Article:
Title:
OPTIMIZED LAYOUT FOR RELAXED AND STRAINED LINER IN SINGLE STRESS LINER TECHNOLOGY
Kind Code:
A1


Abstract:
An integrated circuit and method with a single stress liner film and a stress relief implant where the distance of the stress relief implant to the transistors is adjusted for improved transistor performance.



Inventors:
Choi, Younsung (Plano, TX, US)
Baldwin, Greg Charles (Plano, TX, US)
Application Number:
14/584348
Publication Date:
07/02/2015
Filing Date:
12/29/2014
Assignee:
TEXAS INSTRUMENTS INCORPORATED
Primary Class:
Other Classes:
438/199
International Classes:
H01L27/092; H01L21/266; H01L21/8234; H01L29/78
View Patent Images:



Primary Examiner:
DULKA, JOHN P
Attorney, Agent or Firm:
TEXAS INSTRUMENTS INCORPORATED (P O BOX 655474, M/S 3999 DALLAS TX 75265)
Claims:
What is claimed is:

1. An integrated circuit, comprising: a PMOS transistor with a PMOS transistor active and a PMOS transistor gate in an nwell; an NMOS transistor with an NMOS transistor active and an NMOS transistor gate; a first portion of a single stress liner with a first stress overlying the NMOS transistor; a second portion of the single stress liner with a second stress overlying the PMOS transistor wherein a stress relief implant boundary lies between the first portion and the second portion with a first distance from the stress relief implant boundary to the NMOS transistor and a second distance from the stress relief implant boundary to the PMOS transistor and wherein the difference between the first distance and the second distance is at least 50 nm.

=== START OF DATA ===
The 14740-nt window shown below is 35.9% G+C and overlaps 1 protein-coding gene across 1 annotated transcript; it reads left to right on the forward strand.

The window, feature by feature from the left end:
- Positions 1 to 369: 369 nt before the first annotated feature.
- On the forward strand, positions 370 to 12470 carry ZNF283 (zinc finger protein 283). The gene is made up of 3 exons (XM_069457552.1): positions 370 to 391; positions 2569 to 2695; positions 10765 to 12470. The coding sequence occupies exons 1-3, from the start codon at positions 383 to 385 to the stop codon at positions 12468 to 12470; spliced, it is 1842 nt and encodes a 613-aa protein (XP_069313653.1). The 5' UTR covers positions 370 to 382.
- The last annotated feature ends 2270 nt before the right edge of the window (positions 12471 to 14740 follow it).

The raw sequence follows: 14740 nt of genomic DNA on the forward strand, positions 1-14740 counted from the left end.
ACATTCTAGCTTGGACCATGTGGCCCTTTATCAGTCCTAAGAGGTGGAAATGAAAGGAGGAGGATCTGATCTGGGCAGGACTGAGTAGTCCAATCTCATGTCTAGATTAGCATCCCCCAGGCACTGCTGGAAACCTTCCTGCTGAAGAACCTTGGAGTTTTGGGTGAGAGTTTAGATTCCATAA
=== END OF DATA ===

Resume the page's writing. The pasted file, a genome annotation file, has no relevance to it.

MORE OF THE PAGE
2. The integrated circuit of claim 1, wherein the stress relief implant boundary is a perpendicular stress relief implant boundary and wherein the first distance is a distance from the perpendicular stress relief implant boundary to an active of the NMOS transistor and wherein the second distance is a distance to an active of the PMOS transistor and wherein the first distance is at least 50 nm greater than the second distance.

3. The integrated circuit of claim 1, wherein the stress relief implant boundary is a parallel stress relief implant boundary and wherein the first distance is a distance from the parallel stress relief implant boundary to a gate of the NMOS transistor and wherein the second distance is a distance to a gate of the PMOS transistor and wherein the second distance is at least 50 nm greater than the first distance.

4. The integrated circuit of claim 1, wherein the single stress liner is a tensile stress layer and wherein a stress in the single stress liner is implanted with a stress relief implant over the PMOS transistor.

5. The integrated circuit of claim 1, wherein the single stress liner is a compressive single stress liner and wherein a stress in the single stress liner is implanted with a stress relief implant over the NMOS transistor.

6. The integrated circuit of claim 1, wherein the stress boundary is a perpendicular stress boundary and wherein first distance is greater than 100 nm and wherein the second distance is less than 50 nm.